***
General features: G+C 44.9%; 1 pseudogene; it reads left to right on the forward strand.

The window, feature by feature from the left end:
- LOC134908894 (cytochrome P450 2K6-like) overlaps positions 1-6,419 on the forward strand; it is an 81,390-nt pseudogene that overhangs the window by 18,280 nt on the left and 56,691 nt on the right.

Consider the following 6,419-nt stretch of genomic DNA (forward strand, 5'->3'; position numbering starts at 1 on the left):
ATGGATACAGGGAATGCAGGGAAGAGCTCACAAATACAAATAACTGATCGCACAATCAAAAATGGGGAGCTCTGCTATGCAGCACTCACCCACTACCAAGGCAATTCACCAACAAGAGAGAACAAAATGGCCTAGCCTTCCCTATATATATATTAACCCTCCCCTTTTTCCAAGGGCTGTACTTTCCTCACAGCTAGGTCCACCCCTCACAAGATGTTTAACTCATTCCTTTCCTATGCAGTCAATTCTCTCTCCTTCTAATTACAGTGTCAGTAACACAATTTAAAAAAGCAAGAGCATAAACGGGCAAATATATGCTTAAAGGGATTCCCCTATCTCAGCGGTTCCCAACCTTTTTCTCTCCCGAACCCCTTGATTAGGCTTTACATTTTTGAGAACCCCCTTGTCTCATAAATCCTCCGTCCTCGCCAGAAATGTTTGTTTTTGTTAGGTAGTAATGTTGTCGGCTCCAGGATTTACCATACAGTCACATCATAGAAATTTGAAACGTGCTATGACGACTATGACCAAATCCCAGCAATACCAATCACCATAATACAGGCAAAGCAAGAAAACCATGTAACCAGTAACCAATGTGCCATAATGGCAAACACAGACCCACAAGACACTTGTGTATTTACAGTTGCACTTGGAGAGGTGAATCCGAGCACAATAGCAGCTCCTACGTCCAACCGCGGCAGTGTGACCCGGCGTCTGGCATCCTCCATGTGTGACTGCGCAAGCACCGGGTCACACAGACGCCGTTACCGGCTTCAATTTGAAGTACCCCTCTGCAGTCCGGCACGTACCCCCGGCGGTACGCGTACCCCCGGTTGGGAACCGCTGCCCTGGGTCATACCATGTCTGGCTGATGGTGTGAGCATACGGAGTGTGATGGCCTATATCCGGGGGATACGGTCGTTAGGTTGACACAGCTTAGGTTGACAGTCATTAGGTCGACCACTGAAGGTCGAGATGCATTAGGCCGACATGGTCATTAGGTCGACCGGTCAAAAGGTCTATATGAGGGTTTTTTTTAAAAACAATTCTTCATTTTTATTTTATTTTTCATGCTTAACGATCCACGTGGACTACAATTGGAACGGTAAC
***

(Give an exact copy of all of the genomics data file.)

General features: G+C 44.9%; 1 pseudogene; it reads left to right on the forward strand.

The window, feature by feature from the left end:
- LOC134908894 (cytochrome P450 2K6-like) overlaps positions 1-6,419 on the forward strand; it is an 81,390-nt pseudogene that overhangs the window by 18,280 nt on the left and 56,691 nt on the right.

Consider the following 6,419-nt stretch of genomic DNA (forward strand, 5'->3'; position numbering starts at 1 on the left):
ATGGATACAGGGAATGCAGGGAAGAGCTCACAAATACAAATAACTGATCGCACAATCAAAAATGGGGAGCTCTGCTATGCAGCACTCACCCACTACCAAGGCAATTCACCAACAAGAGAGAACAAAATGGCCTAGCCTTCCCTATATATATATTAACCCTCCCCTTTTTCCAAGGGCTGTACTTTCCTCACAGCTAGGTCCACCCCTCACAAGATGTTTAACTCATTCCTTTCCTATGCAGTCAATTCTCTCTCCTTCTAATTACAGTGTCAGTAACACAATTTAAAAAAGCAAGAGCATAAACGGGCAAATATATGCTTAAAGGGATTCCCCTATCTCAGCGGTTCCCAACCTTTTTCTCTCCCGAACCCCTTGATTAGGCTTTACATTTTTGAGAACCCCCTTGTCTCATAAATCCTCCGTCCTCGCCAGAAATGTTTGTTTTTGTTAGGTAGTAATGTTGTCGGCTCCAGGATTTACCATACAGTCACATCATAGAAATTTGAAACGTGCTATGACGACTATGACCAAATCCCAGCAATACCAATCACCATAATACAGGCAAAGCAAGAAAACCATGTAACCAGTAACCAATGTGCCATAATGGCAAACACAGACCCACAAGACACTTGTGTATTTACAGTTGCACTTGGAGAGGTGAATCCGAGCACAATAGCAGCTCCTACGTCCAACCGCGGCAGTGTGACCCGGCGTCTGGCATCCTCCATGTGTGACTGCGCAAGCACCGGGTCACACAGACGCCGTTACCGGCTTCAATTTGAAGTACCCCTCTGCAGTCCGGCACGTACCCCCGGCGGTACGCGTACCCCCGGTTGGGAACCGCTGCCCTGGGTCATACCATGTCTGGCTGATGGTGTGAGCATACGGAGTGTGATGGCCTATATCCGGGGGATACGGTCGTTAGGTTGACACAGCTTAGGTTGACAGTCATTAGGTCGACCACTGAAGGTCGAGATGCATTAGGCCGACATGGTCATTAGGTCGACCGGTCAAAAGGTCTATATGAGGGTTTTTTTTAAAAACAATTCTTCATTTTTATTTTATTTTTCATGCTTAACGATCCACGTGGACTACAATTGGAACGGTAAC